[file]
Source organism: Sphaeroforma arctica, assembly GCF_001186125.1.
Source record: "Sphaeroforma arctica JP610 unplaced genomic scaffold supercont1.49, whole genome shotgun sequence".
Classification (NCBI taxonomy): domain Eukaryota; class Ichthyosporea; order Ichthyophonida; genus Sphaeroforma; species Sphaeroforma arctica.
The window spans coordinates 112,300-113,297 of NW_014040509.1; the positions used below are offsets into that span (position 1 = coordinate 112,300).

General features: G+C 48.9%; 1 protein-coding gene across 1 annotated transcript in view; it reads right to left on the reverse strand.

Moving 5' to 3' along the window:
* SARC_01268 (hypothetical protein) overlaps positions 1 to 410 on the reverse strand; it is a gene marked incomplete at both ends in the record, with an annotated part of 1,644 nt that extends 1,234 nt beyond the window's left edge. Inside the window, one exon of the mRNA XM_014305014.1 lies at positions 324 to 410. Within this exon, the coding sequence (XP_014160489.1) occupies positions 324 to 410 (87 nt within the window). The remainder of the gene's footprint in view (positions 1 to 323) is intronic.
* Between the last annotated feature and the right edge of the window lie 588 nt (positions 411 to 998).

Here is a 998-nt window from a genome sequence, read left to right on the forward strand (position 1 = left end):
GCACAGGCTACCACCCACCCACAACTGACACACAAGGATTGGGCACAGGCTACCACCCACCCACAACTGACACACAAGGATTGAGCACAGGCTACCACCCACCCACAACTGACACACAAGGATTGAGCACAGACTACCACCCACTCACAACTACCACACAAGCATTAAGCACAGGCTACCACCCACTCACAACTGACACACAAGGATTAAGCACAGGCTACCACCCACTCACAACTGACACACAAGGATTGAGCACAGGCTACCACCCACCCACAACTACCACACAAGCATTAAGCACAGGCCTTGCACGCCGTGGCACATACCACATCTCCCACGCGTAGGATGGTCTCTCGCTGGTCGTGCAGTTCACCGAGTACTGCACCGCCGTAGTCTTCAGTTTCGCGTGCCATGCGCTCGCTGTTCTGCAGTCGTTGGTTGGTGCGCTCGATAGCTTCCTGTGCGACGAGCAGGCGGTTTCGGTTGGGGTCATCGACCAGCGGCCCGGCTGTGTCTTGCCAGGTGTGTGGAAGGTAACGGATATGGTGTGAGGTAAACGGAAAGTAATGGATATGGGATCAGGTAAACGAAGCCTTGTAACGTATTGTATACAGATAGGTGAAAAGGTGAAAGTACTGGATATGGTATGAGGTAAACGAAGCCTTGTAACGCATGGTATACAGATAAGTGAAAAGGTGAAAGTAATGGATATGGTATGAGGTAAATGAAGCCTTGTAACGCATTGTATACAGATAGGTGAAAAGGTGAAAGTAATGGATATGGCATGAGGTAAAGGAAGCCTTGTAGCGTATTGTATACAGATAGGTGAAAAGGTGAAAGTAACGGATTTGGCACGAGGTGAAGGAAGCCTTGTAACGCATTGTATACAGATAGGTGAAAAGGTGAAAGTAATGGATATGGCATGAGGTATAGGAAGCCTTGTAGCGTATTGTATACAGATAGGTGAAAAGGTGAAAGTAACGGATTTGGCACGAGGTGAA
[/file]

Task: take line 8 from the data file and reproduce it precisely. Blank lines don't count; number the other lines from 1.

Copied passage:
* Between the last annotated feature and the right edge of the window lie 588 nt (positions 411 to 998).